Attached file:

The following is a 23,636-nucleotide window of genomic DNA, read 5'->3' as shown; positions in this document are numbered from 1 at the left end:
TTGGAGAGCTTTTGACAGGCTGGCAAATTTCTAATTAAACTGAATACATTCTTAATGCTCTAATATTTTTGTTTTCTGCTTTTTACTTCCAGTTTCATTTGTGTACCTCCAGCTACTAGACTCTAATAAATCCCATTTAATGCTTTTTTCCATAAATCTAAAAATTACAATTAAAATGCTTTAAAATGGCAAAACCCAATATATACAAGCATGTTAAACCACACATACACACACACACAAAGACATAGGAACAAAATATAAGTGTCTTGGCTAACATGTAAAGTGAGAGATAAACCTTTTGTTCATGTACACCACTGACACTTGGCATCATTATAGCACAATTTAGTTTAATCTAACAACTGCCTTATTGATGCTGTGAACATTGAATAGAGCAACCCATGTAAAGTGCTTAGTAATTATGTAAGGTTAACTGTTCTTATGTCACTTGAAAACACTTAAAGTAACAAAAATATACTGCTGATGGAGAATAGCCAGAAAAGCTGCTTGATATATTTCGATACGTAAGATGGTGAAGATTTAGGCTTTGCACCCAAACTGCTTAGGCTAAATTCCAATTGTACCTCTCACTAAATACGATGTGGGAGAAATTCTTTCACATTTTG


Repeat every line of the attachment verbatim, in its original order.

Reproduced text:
The following is a 23,636-nucleotide window of genomic DNA, read 5'->3' as shown; positions in this document are numbered from 1 at the left end:
TTGGAGAGCTTTTGACAGGCTGGCAAATTTCTAATTAAACTGAATACATTCTTAATGCTCTAATATTTTTGTTTTCTGCTTTTTACTTCCAGTTTCATTTGTGTACCTCCAGCTACTAGACTCTAATAAATCCCATTTAATGCTTTTTTCCATAAATCTAAAAATTACAATTAAAATGCTTTAAAATGGCAAAACCCAATATATACAAGCATGTTAAACCACACATACACACACACACAAAGACATAGGAACAAAATATAAGTGTCTTGGCTAACATGTAAAGTGAGAGATAAACCTTTTGTTCATGTACACCACTGACACTTGGCATCATTATAGCACAATTTAGTTTAATCTAACAACTGCCTTATTGATGCTGTGAACATTGAATAGAGCAACCCATGTAAAGTGCTTAGTAATTATGTAAGGTTAACTGTTCTTATGTCACTTGAAAACACTTAAAGTAACAAAAATATACTGCTGATGGAGAATAGCCAGAAAAGCTGCTTGATATATTTCGATACGTAAGATGGTGAAGATTTAGGCTTTGCACCCAAACTGCTTAGGCTAAATTCCAATTGTACCTCTCACTAAATACGATGTGGGAGAAATTCTTTCACATTTTG